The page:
Faunal mortality on roads due to religious tourism across time and space in protected areas: A case study from south India.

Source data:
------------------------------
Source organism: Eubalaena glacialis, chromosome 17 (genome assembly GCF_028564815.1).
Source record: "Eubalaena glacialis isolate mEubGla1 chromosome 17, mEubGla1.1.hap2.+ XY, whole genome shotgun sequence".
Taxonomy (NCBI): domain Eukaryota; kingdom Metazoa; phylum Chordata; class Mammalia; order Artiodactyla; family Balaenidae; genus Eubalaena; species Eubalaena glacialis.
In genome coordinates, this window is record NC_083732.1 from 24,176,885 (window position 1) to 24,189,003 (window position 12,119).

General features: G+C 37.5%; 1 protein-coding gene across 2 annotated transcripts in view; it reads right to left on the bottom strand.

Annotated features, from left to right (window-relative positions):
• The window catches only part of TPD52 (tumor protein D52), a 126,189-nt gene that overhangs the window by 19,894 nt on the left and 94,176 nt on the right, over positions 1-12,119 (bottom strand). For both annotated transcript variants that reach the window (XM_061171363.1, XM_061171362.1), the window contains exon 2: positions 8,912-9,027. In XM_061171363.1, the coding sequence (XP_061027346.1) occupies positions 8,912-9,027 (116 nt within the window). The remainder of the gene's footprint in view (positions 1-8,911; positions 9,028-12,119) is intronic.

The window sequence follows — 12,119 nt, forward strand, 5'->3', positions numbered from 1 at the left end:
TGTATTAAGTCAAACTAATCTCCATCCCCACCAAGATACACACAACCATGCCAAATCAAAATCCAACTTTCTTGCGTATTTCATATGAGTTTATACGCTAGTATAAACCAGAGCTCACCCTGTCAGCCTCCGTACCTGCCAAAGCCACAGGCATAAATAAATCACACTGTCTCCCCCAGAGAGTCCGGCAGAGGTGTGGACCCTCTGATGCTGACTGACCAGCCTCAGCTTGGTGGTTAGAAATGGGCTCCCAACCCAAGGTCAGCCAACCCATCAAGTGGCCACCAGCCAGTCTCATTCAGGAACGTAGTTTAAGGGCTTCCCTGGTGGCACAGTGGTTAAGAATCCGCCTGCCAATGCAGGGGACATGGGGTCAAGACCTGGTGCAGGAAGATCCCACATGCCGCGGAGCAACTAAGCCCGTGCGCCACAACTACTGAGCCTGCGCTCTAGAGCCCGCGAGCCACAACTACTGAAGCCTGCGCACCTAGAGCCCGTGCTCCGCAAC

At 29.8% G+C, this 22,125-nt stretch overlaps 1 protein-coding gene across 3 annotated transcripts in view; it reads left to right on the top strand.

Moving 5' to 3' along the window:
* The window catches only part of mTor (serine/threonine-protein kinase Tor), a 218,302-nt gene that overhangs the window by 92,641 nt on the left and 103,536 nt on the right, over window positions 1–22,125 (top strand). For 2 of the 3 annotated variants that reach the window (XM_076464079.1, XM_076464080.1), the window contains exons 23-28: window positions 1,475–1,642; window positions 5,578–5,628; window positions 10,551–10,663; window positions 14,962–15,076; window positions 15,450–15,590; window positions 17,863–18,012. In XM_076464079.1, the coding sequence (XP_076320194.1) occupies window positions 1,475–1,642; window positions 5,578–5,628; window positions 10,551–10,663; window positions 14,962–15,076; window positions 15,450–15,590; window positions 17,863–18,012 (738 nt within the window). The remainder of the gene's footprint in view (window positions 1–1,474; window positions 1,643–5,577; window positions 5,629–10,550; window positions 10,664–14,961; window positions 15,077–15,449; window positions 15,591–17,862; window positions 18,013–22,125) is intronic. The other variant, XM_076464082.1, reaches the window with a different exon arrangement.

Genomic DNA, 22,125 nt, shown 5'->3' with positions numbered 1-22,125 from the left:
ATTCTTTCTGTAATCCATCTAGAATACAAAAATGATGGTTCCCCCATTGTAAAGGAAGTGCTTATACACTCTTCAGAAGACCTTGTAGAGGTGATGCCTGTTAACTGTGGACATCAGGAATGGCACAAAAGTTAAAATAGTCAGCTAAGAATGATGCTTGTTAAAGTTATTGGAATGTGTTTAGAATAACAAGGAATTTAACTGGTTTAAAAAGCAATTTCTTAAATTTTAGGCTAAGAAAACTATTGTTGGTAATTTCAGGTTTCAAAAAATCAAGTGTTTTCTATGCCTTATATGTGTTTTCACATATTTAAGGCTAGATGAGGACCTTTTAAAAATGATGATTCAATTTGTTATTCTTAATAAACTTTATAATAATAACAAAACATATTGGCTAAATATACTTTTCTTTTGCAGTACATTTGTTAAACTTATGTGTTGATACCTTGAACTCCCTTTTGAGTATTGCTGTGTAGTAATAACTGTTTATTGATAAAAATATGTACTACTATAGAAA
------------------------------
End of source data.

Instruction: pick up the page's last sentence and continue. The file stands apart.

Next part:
The presence of roads in any landscape is known to negatively influence terrestrial and aquatic ecosystems. Many tourist destinations and religious enclaves in developing countries are inside protected areas (PA). They are well connected by roads and attract thousands of visitors. The effect of such large human congregations inside PA on biodiversity is not well understood. Here, we address the impacts of increased vehicular traffic due to religious tourism on local fauna inside the Kalakad Mundanthurai Tiger Reserve in south India. We sampled sections of surfaced roads for mortalities before and during an annual festival across three habitats in 2008 and 2009. Millipedes, anurans, insects and reptiles dominated the mortalities and mammals avoided the roads. A total of 1413 individuals belonging to 56 species were killed on roads. Nocturnal species constituted 50% of these mortalities and 64% of the species composition. There was a 299% increase in road mortalities and 648% increase in nocturnal species mortality during the festival compared to those before the festival. Mean mortalities varied across habitats and were highest in moist deciduous forests. Mortalities were influenced significantly by vehicular traffic rather than rainfall. Indications of a temporary local extinction were evident beyond certain threshold of vehicular movement. The number of vehicles plying on the roads was three times higher than the threshold level as determined in this study. The festival also had a spillover effect by causing increased mortalities on roads not connected to the temple. We discuss several strategies to minimize impacts due to large scale vehicular movement inside protected areas.